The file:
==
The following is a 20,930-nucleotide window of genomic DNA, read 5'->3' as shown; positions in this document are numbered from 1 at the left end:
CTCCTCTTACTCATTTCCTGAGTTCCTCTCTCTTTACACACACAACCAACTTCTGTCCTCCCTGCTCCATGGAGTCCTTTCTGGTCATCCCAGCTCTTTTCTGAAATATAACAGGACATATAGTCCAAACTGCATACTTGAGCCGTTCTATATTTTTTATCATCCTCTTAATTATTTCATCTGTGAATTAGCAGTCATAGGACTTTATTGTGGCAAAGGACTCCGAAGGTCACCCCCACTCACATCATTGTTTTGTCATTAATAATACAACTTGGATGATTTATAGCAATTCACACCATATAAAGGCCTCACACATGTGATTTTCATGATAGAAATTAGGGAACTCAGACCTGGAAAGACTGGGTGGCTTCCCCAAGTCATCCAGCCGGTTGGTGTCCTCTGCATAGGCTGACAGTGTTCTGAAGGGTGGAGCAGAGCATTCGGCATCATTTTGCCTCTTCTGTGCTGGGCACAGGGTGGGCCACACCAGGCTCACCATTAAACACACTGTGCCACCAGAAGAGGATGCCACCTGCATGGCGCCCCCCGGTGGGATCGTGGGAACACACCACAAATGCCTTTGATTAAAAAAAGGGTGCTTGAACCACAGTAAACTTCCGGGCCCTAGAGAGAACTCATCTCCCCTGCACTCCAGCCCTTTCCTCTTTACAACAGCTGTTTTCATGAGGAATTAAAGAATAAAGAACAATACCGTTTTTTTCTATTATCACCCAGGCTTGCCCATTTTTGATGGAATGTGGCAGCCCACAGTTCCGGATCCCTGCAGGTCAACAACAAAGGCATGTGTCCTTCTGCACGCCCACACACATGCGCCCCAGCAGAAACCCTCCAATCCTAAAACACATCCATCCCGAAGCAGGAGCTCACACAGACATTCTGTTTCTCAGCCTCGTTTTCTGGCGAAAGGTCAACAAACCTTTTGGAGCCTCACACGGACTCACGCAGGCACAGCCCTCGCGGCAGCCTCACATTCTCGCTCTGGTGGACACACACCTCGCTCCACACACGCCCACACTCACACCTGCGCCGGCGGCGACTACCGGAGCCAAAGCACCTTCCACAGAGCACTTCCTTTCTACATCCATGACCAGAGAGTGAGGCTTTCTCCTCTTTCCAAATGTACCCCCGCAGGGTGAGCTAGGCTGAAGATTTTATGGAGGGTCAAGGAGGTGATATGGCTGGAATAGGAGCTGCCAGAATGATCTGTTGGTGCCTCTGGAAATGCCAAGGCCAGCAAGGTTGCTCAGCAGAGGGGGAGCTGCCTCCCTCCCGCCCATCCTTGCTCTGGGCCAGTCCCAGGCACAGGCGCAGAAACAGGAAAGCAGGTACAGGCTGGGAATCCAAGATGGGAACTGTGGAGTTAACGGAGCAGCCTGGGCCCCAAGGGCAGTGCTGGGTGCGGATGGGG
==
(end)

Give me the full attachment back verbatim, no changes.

The following is a 20,930-nucleotide window of genomic DNA, read 5'->3' as shown; positions in this document are numbered from 1 at the left end:
CTCCTCTTACTCATTTCCTGAGTTCCTCTCTCTTTACACACACAACCAACTTCTGTCCTCCCTGCTCCATGGAGTCCTTTCTGGTCATCCCAGCTCTTTTCTGAAATATAACAGGACATATAGTCCAAACTGCATACTTGAGCCGTTCTATATTTTTTATCATCCTCTTAATTATTTCATCTGTGAATTAGCAGTCATAGGACTTTATTGTGGCAAAGGACTCCGAAGGTCACCCCCACTCACATCATTGTTTTGTCATTAATAATACAACTTGGATGATTTATAGCAATTCACACCATATAAAGGCCTCACACATGTGATTTTCATGATAGAAATTAGGGAACTCAGACCTGGAAAGACTGGGTGGCTTCCCCAAGTCATCCAGCCGGTTGGTGTCCTCTGCATAGGCTGACAGTGTTCTGAAGGGTGGAGCAGAGCATTCGGCATCATTTTGCCTCTTCTGTGCTGGGCACAGGGTGGGCCACACCAGGCTCACCATTAAACACACTGTGCCACCAGAAGAGGATGCCACCTGCATGGCGCCCCCCGGTGGGATCGTGGGAACACACCACAAATGCCTTTGATTAAAAAAAGGGTGCTTGAACCACAGTAAACTTCCGGGCCCTAGAGAGAACTCATCTCCCCTGCACTCCAGCCCTTTCCTCTTTACAACAGCTGTTTTCATGAGGAATTAAAGAATAAAGAACAATACCGTTTTTTTCTATTATCACCCAGGCTTGCCCATTTTTGATGGAATGTGGCAGCCCACAGTTCCGGATCCCTGCAGGTCAACAACAAAGGCATGTGTCCTTCTGCACGCCCACACACATGCGCCCCAGCAGAAACCCTCCAATCCTAAAACACATCCATCCCGAAGCAGGAGCTCACACAGACATTCTGTTTCTCAGCCTCGTTTTCTGGCGAAAGGTCAACAAACCTTTTGGAGCCTCACACGGACTCACGCAGGCACAGCCCTCGCGGCAGCCTCACATTCTCGCTCTGGTGGACACACACCTCGCTCCACACACGCCCACACTCACACCTGCGCCGGCGGCGACTACCGGAGCCAAAGCACCTTCCACAGAGCACTTCCTTTCTACATCCATGACCAGAGAGTGAGGCTTTCTCCTCTTTCCAAATGTACCCCCGCAGGGTGAGCTAGGCTGAAGATTTTATGGAGGGTCAAGGAGGTGATATGGCTGGAATAGGAGCTGCCAGAATGATCTGTTGGTGCCTCTGGAAATGCCAAGGCCAGCAAGGTTGCTCAGCAGAGGGGGAGCTGCCTCCCTCCCGCCCATCCTTGCTCTGGGCCAGTCCCAGGCACAGGCGCAGAAACAGGAAAGCAGGTACAGGCTGGGAATCCAAGATGGGAACTGTGGAGTTAACGGAGCAGCCTGGGCCCCAAGGGCAGTGCTGGGTGCGGATGGGG